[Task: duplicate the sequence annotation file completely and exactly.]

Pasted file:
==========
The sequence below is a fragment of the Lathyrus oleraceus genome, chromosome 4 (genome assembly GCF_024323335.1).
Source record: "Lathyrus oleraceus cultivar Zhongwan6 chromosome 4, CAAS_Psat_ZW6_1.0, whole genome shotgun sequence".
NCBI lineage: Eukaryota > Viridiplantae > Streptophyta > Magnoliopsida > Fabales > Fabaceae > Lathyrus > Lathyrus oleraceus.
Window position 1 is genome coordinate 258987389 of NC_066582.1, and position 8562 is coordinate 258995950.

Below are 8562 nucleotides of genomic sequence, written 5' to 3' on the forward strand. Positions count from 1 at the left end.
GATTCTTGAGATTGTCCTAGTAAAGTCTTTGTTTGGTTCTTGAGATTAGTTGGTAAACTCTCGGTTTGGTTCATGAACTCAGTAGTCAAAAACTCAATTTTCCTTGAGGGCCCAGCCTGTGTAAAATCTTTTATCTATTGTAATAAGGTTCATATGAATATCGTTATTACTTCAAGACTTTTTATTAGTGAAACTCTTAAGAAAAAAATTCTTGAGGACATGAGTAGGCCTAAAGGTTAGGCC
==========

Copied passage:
The sequence below is a fragment of the Lathyrus oleraceus genome, chromosome 4 (genome assembly GCF_024323335.1).
Source record: "Lathyrus oleraceus cultivar Zhongwan6 chromosome 4, CAAS_Psat_ZW6_1.0, whole genome shotgun sequence".
NCBI lineage: Eukaryota > Viridiplantae > Streptophyta > Magnoliopsida > Fabales > Fabaceae > Lathyrus > Lathyrus oleraceus.
Window position 1 is genome coordinate 258987389 of NC_066582.1, and position 8562 is coordinate 258995950.

Below are 8562 nucleotides of genomic sequence, written 5' to 3' on the forward strand. Positions count from 1 at the left end.
GATTCTTGAGATTGTCCTAGTAAAGTCTTTGTTTGGTTCTTGAGATTAGTTGGTAAACTCTCGGTTTGGTTCATGAACTCAGTAGTCAAAAACTCAATTTTCCTTGAGGGCCCAGCCTGTGTAAAATCTTTTATCTATTGTAATAAGGTTCATATGAATATCGTTATTACTTCAAGACTTTTTATTAGTGAAACTCTTAAGAAAAAAATTCTTGAGGACATGAGTAGGCCTAAAGGTTAGGCC